Porsche at its very best is pretty compelling
Porsche at its very best is pretty compelling
Big unit
The size and visibility also make it a bit of a stress around town, not least when parking. Given you can't see much out of it you need to live on the (inevitably optional) Parking Assist but after a few motorway miles the rear view camera was covered in gunge and the sensors kept crying wolf, squealing in alarm in the middle of empty space. Further real-world moans include a very shallow boot but, with luck, this time around we'll get the Shooting Brake we've been teased with previously.

Overall though this new Panamera swaggers with the vindication the successful first-gen car has brought to Porsche. It lays down a pretty formidable marker in the luxury sector, drives with enough sparkle and authority to be interesting and is packed with technical intrigue and sharply executed luxury. Whether you're driving or being driven there can be few better ways to cover ground at speed, the long-range ability making sense if this is your usage pattern. If this is diesel's swansong in passenger cars it's going out in some style.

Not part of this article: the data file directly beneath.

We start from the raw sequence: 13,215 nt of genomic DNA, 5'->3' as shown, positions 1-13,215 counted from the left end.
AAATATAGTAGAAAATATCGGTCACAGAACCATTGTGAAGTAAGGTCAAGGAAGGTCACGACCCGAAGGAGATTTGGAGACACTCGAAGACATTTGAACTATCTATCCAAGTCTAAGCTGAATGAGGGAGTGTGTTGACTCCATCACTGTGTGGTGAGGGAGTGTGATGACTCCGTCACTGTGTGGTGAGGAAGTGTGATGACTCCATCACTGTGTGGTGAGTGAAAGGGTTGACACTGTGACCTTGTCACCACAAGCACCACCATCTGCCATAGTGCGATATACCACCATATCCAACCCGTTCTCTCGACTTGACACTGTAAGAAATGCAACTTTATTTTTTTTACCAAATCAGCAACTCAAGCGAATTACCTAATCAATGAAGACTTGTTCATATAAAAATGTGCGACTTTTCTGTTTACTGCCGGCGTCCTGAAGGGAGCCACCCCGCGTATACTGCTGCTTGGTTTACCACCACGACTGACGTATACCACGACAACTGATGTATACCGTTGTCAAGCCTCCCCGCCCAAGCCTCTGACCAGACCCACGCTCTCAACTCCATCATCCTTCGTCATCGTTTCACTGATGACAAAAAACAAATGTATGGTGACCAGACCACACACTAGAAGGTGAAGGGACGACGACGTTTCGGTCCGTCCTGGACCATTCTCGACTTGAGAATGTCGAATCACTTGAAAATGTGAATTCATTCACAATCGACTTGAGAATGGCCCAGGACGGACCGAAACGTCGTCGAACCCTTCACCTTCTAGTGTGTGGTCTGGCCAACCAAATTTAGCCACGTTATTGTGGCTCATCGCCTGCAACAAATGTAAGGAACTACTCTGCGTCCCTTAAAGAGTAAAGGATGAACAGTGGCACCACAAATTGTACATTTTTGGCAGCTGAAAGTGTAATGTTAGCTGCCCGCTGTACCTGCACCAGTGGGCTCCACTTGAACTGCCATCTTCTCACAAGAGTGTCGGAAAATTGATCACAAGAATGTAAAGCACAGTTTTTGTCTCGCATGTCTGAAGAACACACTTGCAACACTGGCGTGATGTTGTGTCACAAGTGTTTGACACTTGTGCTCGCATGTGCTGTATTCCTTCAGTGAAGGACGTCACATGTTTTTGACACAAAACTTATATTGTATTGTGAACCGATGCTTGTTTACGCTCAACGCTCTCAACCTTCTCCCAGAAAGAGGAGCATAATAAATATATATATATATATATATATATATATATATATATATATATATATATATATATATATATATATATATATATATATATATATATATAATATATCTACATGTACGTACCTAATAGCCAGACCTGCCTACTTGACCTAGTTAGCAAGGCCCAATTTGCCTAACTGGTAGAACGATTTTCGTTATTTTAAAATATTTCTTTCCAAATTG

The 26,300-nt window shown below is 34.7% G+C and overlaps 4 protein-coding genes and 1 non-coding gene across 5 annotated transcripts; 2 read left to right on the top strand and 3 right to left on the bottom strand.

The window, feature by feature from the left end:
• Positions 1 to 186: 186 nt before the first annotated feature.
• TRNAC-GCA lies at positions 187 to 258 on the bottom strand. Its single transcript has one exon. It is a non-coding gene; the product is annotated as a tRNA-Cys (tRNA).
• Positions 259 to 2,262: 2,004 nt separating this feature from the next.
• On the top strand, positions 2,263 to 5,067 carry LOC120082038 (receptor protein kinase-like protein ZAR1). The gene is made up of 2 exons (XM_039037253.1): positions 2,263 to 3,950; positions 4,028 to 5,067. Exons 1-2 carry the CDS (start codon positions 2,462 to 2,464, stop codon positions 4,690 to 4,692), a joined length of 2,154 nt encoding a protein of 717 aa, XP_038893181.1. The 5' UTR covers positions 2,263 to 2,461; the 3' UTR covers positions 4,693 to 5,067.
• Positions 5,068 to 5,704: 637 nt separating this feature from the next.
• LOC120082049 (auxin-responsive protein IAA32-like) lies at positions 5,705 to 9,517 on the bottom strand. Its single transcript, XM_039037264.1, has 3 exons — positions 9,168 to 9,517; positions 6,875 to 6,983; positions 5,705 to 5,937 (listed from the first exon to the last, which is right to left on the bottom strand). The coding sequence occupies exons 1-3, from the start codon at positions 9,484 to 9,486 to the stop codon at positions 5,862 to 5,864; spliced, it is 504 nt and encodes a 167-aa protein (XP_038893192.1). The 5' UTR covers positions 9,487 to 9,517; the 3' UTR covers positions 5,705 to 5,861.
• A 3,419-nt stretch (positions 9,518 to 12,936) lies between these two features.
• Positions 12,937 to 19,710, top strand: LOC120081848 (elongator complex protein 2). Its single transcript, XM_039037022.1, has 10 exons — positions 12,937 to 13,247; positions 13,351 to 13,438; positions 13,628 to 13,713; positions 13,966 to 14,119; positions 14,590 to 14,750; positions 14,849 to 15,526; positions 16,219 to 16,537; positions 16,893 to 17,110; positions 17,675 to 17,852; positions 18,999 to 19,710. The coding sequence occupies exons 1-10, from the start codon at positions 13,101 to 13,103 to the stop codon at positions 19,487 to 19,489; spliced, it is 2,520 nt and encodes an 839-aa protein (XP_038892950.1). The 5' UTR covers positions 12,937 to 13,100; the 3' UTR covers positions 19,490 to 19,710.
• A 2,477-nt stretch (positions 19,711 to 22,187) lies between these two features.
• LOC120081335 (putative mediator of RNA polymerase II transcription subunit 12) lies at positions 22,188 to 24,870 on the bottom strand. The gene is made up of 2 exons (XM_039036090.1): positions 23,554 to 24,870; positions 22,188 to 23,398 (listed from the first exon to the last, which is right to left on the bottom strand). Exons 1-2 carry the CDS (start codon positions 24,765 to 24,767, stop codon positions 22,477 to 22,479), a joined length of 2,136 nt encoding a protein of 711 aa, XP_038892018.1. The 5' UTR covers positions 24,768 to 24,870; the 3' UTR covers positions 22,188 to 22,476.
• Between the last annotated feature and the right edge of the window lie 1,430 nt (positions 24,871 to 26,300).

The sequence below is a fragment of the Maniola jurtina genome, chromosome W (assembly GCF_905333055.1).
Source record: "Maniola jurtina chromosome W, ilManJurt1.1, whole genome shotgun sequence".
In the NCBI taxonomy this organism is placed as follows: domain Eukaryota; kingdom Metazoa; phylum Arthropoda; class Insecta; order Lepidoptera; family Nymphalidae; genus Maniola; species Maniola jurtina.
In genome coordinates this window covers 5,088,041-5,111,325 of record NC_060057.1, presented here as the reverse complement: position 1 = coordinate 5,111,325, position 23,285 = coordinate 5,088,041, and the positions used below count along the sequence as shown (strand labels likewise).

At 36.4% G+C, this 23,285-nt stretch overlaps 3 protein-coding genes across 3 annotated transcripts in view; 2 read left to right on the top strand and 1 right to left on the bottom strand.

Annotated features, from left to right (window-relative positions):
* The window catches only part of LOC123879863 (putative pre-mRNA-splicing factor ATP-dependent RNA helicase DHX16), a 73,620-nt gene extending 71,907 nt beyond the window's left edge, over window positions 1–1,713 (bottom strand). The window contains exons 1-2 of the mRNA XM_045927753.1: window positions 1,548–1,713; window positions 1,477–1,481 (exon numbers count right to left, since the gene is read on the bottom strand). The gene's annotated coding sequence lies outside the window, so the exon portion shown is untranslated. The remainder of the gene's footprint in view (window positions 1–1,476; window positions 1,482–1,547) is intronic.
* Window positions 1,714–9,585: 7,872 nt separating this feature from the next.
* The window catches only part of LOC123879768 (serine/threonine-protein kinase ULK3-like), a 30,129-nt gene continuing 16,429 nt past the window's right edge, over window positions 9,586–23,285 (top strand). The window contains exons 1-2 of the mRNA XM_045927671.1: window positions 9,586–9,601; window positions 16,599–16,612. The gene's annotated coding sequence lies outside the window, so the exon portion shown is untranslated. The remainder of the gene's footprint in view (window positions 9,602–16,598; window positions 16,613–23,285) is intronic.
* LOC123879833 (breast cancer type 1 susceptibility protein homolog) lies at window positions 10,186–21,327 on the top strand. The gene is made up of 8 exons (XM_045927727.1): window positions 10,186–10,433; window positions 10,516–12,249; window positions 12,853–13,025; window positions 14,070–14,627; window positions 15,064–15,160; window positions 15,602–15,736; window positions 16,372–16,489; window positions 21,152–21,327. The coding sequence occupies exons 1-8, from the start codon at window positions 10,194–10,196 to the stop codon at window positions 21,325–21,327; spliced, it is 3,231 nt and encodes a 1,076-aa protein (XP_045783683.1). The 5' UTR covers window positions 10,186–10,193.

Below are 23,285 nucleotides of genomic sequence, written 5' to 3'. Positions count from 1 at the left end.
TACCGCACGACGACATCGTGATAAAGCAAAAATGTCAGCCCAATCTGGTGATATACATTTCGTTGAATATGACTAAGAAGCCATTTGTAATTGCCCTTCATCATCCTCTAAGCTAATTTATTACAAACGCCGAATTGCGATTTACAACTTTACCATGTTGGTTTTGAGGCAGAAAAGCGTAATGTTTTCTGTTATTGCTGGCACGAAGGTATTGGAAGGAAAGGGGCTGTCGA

3,956cc V8 diesel, two sequential turbos
Transmission: 8-speed PDK dual-clutch, four-wheel drive
Power (hp): 422@5,000rpm
Torque (lb ft): 627@1,000-3,250rpm
0-62mph: 4.3sec (with launch control)
Top speed: 179mph (limited)
Weight: 2,125kg (EU with driver)
MPG: 42.2 (NEDC combined)
CO2: 176g/km
Price: £91,788 (£112,291 as tested comprising Sapphire Blue Metallic £893; LED main headlights with matrix beam including Porsche Dynamic Light System Plus £1,451; ParkAssist including Surround View £1,005; Adaptive air suspension including Porsche Active Suspension Management 'Standard suspension unavailable. Only orders with adaptive air suspension accepted at price indicated. Update due 08/17.' £1,541; Sport Chrono Package £1,344; 21-inch Sport Design wheels £2,370; ioniser £206; four-zone automatic climate control 14-way power seats [front] with memory package £1,340; eight-way power seats [rear] with memory package £1,665; Seat heating £353; Seat massage function [front seats, incl. seat ventilation front and rear] £2,285; Night Vision Assist £1,683; Lane Keep Assist incl. speed limit indicator £764; ISOFIX child seat mounting points on front passenger seat £129; Electric roll-up sunblind for behind rear compartment and electric roll-up sunblind for rear side windows £918; Steering wheel heating £194; BOSE Surround Sound System £1,022 and USB interface in rear £233)